Amid heightened public concern, the cost of prescription drugs is the focus of renewed attention by the Trump administration, the Biden campaign and lawmakers in Congress and state capitals. Proposed actions range from sweeping health care system changes to targeted initiatives that could affect Medicare, Medicaid and private insurance. See KFF’s research, analysis and public opinion data, as well as Kaiser Health News’ journalism, related to prescription drugs and their costs.
This poll examines health care issues in the Democratic presidential primary , government negotiation of prescription drug prices, party trust on health care, Medicare-for-all, and the pending Texas v. US lawsuit affecting the Affordable Care Act and pre-existing condition protections.
This slideshow explains the similarities and differences among major proposals to lower prescription drug costs introduced by the Trump Administration, members of Congress, and the Biden campaign.
No, Medicare Advantage plans charge the same premiums to all enrollees; they are not permitted to vary premiums based on age, smoking history, gender, or pre-existing medical conditions.FAQ Read More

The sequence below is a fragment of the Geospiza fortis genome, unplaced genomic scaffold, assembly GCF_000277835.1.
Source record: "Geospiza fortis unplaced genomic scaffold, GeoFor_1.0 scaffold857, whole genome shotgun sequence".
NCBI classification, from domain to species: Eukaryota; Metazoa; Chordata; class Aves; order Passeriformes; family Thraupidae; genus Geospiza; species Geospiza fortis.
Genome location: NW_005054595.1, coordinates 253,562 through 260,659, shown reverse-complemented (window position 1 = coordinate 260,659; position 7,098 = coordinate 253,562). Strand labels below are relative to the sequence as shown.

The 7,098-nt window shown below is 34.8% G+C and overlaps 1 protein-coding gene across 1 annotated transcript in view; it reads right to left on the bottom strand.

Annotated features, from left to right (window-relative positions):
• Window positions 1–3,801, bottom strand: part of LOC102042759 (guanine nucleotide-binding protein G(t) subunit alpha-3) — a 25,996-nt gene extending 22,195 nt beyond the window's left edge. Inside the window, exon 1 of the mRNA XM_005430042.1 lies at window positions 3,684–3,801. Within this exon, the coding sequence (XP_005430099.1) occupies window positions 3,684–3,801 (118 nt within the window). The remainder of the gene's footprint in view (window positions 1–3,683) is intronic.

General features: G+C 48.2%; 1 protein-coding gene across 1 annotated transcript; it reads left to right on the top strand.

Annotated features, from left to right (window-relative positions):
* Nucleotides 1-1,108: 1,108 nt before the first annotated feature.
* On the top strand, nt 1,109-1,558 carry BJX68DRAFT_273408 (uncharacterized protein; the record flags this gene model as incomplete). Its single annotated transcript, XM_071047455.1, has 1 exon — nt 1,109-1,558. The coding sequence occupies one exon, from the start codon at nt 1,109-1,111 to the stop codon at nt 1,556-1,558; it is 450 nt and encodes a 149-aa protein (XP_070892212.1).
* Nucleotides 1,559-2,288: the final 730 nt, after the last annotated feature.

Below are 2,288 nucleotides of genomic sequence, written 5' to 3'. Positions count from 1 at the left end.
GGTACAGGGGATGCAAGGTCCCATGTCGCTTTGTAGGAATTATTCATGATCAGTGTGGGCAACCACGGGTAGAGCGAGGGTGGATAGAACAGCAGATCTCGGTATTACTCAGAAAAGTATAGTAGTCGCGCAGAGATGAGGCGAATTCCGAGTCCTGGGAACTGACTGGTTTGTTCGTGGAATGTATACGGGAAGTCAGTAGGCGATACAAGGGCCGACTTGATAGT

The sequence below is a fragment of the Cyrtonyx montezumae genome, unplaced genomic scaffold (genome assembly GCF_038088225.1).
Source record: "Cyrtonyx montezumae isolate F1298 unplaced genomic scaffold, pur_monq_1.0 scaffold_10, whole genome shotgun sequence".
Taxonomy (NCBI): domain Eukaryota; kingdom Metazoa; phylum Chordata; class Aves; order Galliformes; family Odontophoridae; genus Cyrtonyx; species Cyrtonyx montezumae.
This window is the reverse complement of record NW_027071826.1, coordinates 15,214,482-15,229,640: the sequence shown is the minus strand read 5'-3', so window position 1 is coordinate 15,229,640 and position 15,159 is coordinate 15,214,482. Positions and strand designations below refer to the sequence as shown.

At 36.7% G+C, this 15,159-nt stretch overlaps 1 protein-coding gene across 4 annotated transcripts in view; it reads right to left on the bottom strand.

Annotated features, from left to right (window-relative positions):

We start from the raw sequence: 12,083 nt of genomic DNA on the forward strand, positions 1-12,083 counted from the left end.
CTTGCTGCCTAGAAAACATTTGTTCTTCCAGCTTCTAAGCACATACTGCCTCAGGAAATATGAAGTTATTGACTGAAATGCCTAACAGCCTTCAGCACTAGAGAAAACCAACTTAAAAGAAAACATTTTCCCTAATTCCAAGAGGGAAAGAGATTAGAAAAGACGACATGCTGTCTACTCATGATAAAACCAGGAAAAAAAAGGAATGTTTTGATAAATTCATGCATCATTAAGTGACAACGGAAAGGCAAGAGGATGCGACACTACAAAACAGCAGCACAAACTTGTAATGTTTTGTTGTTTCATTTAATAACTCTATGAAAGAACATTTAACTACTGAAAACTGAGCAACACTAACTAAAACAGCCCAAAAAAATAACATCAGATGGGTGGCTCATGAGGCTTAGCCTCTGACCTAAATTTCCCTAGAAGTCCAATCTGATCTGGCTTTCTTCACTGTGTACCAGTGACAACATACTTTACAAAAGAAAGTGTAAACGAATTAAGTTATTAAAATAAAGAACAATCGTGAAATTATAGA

If you enroll in a plan during the Medicare Open Enrollment period that runs from October 15 to December 7 each year, your coverage takes effect on January 1 of the following year.FAQ Read More
The Kaiser Family Foundation and the Health Research and Educational Trust have conducted this annual survey since 1999. The archives of the Employer Health Benefits Survey include these surveys and a small business supplement of the 1998 survey conducted by the Foundation. The survey was previously conducted by KPMG from…Report Read More
These FAQs provide background on prescription drug importation, including how the U.S. currently regulates importation and why it hasn’t been successfully implemented before. These FAQs also describe the newest importation proposals, both by the Trump Administration and at the state level, how these proposals seek to address concerns with prior proposals, and how stakeholders are viewing these newest proposalsIssue Brief Read More
The repeal of the ACA could mean loss of Medicaid coverage for up to 15 million that were enrolled in the ACA Medicaid expansion group prior to the COVID-19 pandemic; however, repeal could also mean significant changes to Medicaid prescription drug policy with implications for state and federal spending for prescription drugs for non-expansion Medicaid enrollees.Issue Brief Read More